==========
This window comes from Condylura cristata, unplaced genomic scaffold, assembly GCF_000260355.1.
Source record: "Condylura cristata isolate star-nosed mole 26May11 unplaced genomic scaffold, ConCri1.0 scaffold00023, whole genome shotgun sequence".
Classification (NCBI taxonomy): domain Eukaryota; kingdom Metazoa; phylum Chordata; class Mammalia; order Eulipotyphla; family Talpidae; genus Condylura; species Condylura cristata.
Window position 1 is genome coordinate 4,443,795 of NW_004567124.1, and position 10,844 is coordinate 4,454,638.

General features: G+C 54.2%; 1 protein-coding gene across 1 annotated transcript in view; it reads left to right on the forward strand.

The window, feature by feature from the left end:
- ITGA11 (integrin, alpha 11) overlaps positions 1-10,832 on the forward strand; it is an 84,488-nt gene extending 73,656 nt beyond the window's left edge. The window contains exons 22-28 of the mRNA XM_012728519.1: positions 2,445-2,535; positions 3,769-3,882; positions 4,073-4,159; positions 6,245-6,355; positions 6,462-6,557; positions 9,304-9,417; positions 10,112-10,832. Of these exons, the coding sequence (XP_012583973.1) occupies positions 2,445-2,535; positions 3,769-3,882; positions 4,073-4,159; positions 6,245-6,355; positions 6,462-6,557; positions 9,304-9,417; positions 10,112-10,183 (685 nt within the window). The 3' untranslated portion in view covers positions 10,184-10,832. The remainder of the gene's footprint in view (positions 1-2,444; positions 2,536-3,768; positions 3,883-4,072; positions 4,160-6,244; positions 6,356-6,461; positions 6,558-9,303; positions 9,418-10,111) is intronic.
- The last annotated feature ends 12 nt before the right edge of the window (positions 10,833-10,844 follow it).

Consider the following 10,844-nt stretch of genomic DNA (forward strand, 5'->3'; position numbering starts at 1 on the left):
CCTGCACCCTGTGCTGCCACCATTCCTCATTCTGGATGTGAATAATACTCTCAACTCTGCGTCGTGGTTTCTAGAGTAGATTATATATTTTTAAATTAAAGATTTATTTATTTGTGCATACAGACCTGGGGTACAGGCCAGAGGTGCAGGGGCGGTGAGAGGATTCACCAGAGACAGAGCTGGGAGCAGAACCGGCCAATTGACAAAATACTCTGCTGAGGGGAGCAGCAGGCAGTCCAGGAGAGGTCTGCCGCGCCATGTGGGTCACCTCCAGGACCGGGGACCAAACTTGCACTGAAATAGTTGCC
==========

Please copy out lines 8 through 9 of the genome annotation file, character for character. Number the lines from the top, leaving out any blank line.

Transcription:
- The last annotated feature ends 12 nt before the right edge of the window (positions 10,833-10,844 follow it).

Consider the following 10,844-nt stretch of genomic DNA (forward strand, 5'->3'; position numbering starts at 1 on the left):